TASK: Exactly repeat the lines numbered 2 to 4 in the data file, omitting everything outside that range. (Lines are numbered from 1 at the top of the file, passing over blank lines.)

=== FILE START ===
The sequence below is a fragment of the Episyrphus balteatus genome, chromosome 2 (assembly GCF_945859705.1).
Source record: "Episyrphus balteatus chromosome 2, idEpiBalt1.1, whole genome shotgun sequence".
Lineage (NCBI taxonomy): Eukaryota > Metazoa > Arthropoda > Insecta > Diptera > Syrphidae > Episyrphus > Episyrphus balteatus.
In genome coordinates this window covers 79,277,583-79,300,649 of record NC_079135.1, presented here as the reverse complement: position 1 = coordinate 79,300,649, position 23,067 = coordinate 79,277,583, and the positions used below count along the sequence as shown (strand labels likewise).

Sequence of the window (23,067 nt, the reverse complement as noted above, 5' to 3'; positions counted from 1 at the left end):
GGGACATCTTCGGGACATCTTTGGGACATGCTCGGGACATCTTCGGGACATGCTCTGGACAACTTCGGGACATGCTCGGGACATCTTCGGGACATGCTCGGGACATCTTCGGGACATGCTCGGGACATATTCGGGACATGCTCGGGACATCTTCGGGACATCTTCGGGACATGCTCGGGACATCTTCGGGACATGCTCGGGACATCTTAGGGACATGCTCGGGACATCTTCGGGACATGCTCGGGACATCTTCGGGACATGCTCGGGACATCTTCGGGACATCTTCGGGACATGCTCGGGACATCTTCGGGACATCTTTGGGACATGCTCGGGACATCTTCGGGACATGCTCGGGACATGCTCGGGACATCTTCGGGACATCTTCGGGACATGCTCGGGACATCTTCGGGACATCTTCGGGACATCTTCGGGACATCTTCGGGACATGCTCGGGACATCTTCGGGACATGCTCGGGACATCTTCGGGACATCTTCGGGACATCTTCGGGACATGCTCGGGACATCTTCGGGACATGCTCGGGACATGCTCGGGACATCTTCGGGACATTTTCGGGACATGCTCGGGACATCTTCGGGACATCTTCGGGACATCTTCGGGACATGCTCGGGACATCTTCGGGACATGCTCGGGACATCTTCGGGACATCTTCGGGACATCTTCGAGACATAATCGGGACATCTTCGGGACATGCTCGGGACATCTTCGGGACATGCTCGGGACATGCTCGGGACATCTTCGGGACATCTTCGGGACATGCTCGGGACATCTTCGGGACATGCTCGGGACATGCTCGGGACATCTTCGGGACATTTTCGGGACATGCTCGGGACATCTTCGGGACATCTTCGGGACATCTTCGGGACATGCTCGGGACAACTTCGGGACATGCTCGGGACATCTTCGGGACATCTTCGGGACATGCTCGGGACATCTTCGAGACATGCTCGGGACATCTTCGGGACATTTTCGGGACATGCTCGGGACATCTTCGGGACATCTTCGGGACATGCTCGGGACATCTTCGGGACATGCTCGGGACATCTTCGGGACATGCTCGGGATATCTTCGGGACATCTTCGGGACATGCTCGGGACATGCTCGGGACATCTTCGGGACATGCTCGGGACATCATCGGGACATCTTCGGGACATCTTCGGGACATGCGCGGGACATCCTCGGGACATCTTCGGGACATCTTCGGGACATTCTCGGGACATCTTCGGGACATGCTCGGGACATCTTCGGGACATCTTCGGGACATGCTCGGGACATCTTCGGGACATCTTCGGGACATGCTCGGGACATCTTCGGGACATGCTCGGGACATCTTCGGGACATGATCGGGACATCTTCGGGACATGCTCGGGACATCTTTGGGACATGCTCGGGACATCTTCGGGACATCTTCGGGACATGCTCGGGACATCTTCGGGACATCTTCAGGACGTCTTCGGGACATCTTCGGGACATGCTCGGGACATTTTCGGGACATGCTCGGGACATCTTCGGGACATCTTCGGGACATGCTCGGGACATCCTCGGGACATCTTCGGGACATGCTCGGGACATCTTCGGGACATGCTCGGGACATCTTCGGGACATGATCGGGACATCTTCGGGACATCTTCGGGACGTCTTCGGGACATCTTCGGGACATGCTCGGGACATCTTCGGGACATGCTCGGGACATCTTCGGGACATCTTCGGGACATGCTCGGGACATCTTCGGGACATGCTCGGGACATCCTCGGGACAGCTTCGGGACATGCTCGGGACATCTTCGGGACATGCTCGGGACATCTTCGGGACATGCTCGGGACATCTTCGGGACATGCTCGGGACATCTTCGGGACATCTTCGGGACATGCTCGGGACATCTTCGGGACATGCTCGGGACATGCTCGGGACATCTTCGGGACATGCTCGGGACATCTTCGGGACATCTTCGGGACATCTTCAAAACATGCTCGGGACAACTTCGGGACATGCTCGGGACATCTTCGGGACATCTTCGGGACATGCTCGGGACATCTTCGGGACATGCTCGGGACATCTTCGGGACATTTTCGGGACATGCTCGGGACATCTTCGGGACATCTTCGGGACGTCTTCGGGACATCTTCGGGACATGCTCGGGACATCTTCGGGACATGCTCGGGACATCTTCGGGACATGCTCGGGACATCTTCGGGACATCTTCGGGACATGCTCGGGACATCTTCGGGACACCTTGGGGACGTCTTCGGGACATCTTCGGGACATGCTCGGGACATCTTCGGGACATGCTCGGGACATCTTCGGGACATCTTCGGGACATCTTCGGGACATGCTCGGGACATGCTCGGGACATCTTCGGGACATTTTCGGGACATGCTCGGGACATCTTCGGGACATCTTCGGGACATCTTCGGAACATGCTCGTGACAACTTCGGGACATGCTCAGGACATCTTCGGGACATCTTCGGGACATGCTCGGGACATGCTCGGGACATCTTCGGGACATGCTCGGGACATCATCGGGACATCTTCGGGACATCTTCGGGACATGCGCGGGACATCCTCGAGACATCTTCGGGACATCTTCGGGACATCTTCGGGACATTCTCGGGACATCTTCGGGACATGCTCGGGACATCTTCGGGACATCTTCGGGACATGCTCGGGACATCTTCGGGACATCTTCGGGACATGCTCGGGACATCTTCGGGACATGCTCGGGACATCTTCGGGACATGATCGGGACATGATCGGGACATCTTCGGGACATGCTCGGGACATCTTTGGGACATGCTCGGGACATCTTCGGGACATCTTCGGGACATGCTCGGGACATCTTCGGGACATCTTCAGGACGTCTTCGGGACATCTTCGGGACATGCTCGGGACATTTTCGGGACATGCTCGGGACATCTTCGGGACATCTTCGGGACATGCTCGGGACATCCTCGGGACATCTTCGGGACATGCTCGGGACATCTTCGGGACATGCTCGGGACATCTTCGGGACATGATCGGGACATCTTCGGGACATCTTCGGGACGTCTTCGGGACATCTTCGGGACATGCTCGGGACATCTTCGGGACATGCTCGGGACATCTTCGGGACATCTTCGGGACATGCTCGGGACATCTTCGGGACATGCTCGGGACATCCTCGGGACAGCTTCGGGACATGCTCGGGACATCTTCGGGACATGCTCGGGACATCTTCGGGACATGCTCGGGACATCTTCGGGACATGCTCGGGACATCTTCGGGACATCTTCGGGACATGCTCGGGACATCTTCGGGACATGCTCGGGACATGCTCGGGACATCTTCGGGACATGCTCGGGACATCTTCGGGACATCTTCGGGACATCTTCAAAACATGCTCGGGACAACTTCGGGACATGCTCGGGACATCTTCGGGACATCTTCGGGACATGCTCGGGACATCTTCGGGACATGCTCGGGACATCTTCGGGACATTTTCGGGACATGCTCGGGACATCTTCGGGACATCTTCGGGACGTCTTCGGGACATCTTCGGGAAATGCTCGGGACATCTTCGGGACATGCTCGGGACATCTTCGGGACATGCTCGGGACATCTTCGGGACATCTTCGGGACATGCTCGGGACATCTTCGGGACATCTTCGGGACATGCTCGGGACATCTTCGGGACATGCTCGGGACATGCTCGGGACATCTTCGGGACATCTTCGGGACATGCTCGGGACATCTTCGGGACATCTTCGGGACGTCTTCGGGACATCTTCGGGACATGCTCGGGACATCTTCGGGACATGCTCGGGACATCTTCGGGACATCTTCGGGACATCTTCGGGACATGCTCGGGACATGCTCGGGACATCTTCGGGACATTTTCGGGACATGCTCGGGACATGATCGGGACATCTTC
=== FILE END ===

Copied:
Source record: "Episyrphus balteatus chromosome 2, idEpiBalt1.1, whole genome shotgun sequence".
Lineage (NCBI taxonomy): Eukaryota > Metazoa > Arthropoda > Insecta > Diptera > Syrphidae > Episyrphus > Episyrphus balteatus.
In genome coordinates this window covers 79,277,583-79,300,649 of record NC_079135.1, presented here as the reverse complement: position 1 = coordinate 79,300,649, position 23,067 = coordinate 79,277,583, and the positions used below count along the sequence as shown (strand labels likewise).